Click on the photo to view it full size, and help yourself if you’d like to save it as a desktop wallpaper. Simply right click, select “Set as Desktop Background,” and choose the “Stretch” option to properly fill your screen.
Reflecting on half a semester’s worth of work now at midterm time again, my latest school photo project takes inspiration from the classics. Rather than tried-and-true recipes, the classics in question here are works of literature that have made their mark on readers and writers across the ages. Bringing snippets of each story to life in such mouthwatering clarity that viewers may be tempted to eat their books, the goal is to inspire an entirely new conversation about each featured novel. Even though few of the original writings themselves were focused entirely on the edible aspects of their tales, they can provide striking insights into cultural norms, personalities, and a character’s state of mind when food comes into the picture. It plays such a central role to all walks of life, so even when depicted in fictional works, it should be no different. Those who have never read the books featured should still be able to enjoy such a series if executed properly; no matter language barriers, age differences, or political associations, the appreciation of food is universal. As the playwright George Bernard Shaw famously said, “There is no love more sincere than the love of food.”
Dishes have been veganized as needed, of course! While I can’t claim to have the most accurate renditions of each passage due to this subversion, all “meats” are made of seitan or tvp, and no other animal products were employed in any other dishes.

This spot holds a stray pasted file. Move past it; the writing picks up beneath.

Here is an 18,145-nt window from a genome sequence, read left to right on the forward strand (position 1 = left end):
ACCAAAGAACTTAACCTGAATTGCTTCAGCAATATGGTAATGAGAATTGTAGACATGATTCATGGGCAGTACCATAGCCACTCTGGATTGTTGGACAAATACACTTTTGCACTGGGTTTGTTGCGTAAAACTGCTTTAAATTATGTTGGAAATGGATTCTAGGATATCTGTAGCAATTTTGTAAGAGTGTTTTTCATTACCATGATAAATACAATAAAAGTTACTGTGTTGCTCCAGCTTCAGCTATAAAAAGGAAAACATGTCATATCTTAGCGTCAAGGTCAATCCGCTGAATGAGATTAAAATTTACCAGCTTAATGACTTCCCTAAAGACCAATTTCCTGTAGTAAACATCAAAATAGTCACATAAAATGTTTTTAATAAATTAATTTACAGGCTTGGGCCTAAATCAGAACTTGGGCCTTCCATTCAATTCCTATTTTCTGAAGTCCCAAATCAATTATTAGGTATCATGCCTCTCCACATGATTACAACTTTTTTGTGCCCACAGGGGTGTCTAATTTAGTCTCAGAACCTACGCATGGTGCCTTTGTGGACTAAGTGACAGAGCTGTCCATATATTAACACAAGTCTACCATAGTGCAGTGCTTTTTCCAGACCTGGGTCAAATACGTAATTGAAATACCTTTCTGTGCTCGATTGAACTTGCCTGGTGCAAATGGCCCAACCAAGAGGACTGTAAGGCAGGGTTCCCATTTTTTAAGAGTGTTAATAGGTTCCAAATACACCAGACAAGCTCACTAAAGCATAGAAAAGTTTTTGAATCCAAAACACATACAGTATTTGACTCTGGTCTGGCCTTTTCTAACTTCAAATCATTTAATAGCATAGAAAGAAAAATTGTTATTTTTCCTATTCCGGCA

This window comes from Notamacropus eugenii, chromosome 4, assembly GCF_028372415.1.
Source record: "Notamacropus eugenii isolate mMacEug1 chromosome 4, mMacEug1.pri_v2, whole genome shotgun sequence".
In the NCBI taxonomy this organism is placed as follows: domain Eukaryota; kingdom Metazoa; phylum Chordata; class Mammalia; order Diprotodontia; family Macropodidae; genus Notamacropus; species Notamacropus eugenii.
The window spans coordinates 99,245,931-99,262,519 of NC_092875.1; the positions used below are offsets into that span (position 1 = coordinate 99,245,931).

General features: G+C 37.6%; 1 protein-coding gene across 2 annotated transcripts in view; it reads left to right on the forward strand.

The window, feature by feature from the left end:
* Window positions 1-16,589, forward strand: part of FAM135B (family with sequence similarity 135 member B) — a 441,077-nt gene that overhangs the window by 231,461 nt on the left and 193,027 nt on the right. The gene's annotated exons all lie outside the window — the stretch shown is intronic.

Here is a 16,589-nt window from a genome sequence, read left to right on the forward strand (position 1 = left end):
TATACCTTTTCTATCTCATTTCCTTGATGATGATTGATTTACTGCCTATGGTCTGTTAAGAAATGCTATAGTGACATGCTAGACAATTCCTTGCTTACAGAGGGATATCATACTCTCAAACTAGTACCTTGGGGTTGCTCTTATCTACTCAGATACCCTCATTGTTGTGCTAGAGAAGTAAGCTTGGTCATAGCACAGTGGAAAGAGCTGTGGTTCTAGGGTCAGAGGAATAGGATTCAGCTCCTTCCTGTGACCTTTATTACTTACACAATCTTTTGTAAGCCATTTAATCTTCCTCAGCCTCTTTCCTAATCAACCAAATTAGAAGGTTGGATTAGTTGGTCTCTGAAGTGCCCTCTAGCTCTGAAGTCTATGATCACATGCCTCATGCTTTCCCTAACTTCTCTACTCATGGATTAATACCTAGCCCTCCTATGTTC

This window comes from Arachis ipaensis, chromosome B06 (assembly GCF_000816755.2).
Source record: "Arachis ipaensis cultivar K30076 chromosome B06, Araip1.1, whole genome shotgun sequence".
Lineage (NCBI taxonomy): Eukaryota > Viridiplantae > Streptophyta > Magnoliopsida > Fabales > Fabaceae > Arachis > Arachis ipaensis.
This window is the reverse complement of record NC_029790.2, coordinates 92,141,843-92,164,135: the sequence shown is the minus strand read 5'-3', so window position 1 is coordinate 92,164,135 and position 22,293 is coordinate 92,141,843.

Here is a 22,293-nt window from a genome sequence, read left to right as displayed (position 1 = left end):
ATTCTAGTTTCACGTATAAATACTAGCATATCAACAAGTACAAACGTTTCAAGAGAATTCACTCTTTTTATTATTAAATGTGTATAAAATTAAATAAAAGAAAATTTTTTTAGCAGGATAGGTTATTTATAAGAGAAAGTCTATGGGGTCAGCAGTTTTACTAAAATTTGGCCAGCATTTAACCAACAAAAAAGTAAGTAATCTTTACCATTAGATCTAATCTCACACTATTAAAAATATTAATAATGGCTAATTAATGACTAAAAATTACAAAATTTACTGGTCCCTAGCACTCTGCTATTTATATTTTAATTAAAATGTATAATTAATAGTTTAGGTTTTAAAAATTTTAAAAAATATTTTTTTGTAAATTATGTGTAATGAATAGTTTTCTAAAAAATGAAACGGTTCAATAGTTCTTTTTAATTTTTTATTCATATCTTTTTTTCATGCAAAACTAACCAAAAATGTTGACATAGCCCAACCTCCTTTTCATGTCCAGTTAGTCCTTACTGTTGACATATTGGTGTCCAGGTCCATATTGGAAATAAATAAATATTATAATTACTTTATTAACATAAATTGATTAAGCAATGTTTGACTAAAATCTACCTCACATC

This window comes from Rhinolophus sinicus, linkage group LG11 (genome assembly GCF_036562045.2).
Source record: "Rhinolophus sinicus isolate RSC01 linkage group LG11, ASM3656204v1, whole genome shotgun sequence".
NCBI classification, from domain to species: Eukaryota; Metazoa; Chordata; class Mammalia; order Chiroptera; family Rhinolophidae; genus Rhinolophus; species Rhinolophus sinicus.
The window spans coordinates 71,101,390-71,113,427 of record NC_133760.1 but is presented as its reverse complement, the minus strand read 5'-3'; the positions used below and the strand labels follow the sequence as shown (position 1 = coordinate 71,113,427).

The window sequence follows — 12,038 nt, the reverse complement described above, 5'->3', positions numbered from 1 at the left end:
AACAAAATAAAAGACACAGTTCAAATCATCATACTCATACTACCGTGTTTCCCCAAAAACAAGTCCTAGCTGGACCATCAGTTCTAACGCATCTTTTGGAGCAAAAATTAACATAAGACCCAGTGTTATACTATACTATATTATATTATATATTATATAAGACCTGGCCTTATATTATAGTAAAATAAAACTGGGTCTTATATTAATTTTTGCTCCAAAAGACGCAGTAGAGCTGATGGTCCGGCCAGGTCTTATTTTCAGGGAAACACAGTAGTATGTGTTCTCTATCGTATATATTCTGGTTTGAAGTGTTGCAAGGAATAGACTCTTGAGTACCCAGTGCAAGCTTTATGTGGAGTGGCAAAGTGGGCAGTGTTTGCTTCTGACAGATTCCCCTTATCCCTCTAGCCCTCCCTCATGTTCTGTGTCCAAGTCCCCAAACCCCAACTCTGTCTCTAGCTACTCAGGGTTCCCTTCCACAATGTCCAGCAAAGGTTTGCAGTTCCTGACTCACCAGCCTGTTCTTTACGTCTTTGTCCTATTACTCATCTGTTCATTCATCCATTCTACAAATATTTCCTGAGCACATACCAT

In Search of Lost Time by Marcel Proust:
She sent for one of those squat, plump little cakes called “petites madeleines,” which look as though they had been moulded in the fluted valve of a scallop shell. And soon, mechanically, dispirited after a dreary day with the prospect of a depressing morrow, I raised to my lips a spoonful of the tea in which I had soaked a morsel of the cake.
No sooner had the warm liquid mixed with the crumbs touched my palate than a shudder ran through me and I stopped, intent upon the extraordinary thing that was happening to me. An exquisite pleasure had invaded my senses, something isolated, detached, with no suggestion of its origin.
The Lion the Witch and the Wardrobe by C.S. Lewis:
The Queen let another drop fall from her bottle on to the snow and instantly there appeared a round box, tied with green silk ribbon, which, when opened turned out to contain several pounds of the best Turkish Delight. Each piece was sweet and light to the very center and Edmond had never tasted anything more delicious.
Sweeney Todd and the String of Pearls by Thomas Preskett Prest:
“What a strange manner of talking she has!” said Jarvis Williams to himself, when he found he was alone. “There seems to be some singular and hidden meaning in every word she utters. What can she mean by a communication being made to me, if I neglect my duty! It is strange, and what a singular-looking place this is! I think it would be quite unbearable if not for the delicious odor of the pies, and they are indeed delicious – perhaps more delicious to me, who has been famished for so long, and has gone through so much wretchedness; there is no one here but myself, and I am hungry now – frightfully hungry, and whether the pies are done or not, I’ll have half a dozen of them at any rate, so here goes.”
He opened one of the ovens, and the fragrant steam that came out was perfectly delicious, and he sniffed it up with a satisfaction such as he had never felt before, as regarded anything that was eatable.
“Is it possible,” he said, “that I shall be able to make such delicious pies? At all events one can’t starve here, and if it is a kind of imprisonment, it’s a pleasant one. Upon my soul, they are nice, even half-cooked – delicious! I’ll have another half-dozen, there are lots of them – delightful! I can’t keep the gravy from running out of the corners of my mouth. Upon my soul, Mrs. Lovett, I don’t know where you get your meat, but it’s all as tender as young chickens, and the fat actually melts away in one’s mouth. Ah, there are pies, something like pies! – They are positively fit for the gods!”
Oliver Twist by Charles Dickens: